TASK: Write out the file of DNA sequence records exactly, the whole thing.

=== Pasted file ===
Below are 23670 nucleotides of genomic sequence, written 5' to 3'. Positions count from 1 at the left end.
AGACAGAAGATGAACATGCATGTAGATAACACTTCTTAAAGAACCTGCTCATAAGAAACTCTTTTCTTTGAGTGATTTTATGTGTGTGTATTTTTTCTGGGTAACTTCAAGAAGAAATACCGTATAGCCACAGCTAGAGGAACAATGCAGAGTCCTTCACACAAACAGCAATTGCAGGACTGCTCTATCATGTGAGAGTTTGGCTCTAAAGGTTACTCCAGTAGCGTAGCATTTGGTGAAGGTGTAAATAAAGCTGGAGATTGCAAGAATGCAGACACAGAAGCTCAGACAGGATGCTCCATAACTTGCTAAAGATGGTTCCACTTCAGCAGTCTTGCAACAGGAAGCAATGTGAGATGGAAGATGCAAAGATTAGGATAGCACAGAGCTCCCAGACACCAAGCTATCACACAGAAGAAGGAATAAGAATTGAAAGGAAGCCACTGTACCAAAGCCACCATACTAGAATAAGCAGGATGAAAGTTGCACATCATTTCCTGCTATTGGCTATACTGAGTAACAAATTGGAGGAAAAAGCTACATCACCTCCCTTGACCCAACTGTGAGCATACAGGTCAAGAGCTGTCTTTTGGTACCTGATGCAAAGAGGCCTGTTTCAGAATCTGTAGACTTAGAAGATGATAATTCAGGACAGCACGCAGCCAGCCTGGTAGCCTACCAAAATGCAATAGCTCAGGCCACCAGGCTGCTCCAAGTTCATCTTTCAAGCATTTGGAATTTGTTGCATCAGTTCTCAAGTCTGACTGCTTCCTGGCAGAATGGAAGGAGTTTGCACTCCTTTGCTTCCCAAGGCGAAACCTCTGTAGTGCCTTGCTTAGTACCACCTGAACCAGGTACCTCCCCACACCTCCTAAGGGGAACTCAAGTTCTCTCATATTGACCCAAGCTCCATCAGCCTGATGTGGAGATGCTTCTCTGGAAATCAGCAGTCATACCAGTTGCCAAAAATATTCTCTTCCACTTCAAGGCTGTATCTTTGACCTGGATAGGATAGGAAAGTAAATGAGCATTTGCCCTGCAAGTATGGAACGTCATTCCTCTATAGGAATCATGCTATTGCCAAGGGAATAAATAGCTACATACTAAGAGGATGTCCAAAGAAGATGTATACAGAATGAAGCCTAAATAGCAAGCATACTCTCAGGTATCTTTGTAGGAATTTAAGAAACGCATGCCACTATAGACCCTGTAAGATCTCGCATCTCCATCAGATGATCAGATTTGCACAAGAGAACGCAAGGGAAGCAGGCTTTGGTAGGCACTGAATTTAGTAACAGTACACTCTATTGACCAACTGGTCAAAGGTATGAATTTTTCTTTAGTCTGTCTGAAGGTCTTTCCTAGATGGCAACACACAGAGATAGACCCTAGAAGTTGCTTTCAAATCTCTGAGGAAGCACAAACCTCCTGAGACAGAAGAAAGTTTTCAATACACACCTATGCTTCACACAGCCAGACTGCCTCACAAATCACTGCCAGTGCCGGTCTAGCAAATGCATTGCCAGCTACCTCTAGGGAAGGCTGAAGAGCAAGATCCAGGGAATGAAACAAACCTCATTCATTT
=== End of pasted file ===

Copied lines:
Below are 23670 nucleotides of genomic sequence, written 5' to 3'. Positions count from 1 at the left end.
AGACAGAAGATGAACATGCATGTAGATAACACTTCTTAAAGAACCTGCTCATAAGAAACTCTTTTCTTTGAGTGATTTTATGTGTGTGTATTTTTTCTGGGTAACTTCAAGAAGAAATACCGTATAGCCACAGCTAGAGGAACAATGCAGAGTCCTTCACACAAACAGCAATTGCAGGACTGCTCTATCATGTGAGAGTTTGGCTCTAAAGGTTACTCCAGTAGCGTAGCATTTGGTGAAGGTGTAAATAAAGCTGGAGATTGCAAGAATGCAGACACAGAAGCTCAGACAGGATGCTCCATAACTTGCTAAAGATGGTTCCACTTCAGCAGTCTTGCAACAGGAAGCAATGTGAGATGGAAGATGCAAAGATTAGGATAGCACAGAGCTCCCAGACACCAAGCTATCACACAGAAGAAGGAATAAGAATTGAAAGGAAGCCACTGTACCAAAGCCACCATACTAGAATAAGCAGGATGAAAGTTGCACATCATTTCCTGCTATTGGCTATACTGAGTAACAAATTGGAGGAAAAAGCTACATCACCTCCCTTGACCCAACTGTGAGCATACAGGTCAAGAGCTGTCTTTTGGTACCTGATGCAAAGAGGCCTGTTTCAGAATCTGTAGACTTAGAAGATGATAATTCAGGACAGCACGCAGCCAGCCTGGTAGCCTACCAAAATGCAATAGCTCAGGCCACCAGGCTGCTCCAAGTTCATCTTTCAAGCATTTGGAATTTGTTGCATCAGTTCTCAAGTCTGACTGCTTCCTGGCAGAATGGAAGGAGTTTGCACTCCTTTGCTTCCCAAGGCGAAACCTCTGTAGTGCCTTGCTTAGTACCACCTGAACCAGGTACCTCCCCACACCTCCTAAGGGGAACTCAAGTTCTCTCATATTGACCCAAGCTCCATCAGCCTGATGTGGAGATGCTTCTCTGGAAATCAGCAGTCATACCAGTTGCCAAAAATATTCTCTTCCACTTCAAGGCTGTATCTTTGACCTGGATAGGATAGGAAAGTAAATGAGCATTTGCCCTGCAAGTATGGAACGTCATTCCTCTATAGGAATCATGCTATTGCCAAGGGAATAAATAGCTACATACTAAGAGGATGTCCAAAGAAGATGTATACAGAATGAAGCCTAAATAGCAAGCATACTCTCAGGTATCTTTGTAGGAATTTAAGAAACGCATGCCACTATAGACCCTGTAAGATCTCGCATCTCCATCAGATGATCAGATTTGCACAAGAGAACGCAAGGGAAGCAGGCTTTGGTAGGCACTGAATTTAGTAACAGTACACTCTATTGACCAACTGGTCAAAGGTATGAATTTTTCTTTAGTCTGTCTGAAGGTCTTTCCTAGATGGCAACACACAGAGATAGACCCTAGAAGTTGCTTTCAAATCTCTGAGGAAGCACAAACCTCCTGAGACAGAAGAAAGTTTTCAATACACACCTATGCTTCACACAGCCAGACTGCCTCACAAATCACTGCCAGTGCCGGTCTAGCAAATGCATTGCCAGCTACCTCTAGGGAAGGCTGAAGAGCAAGATCCAGGGAATGAAACAAACCTCATTCATTT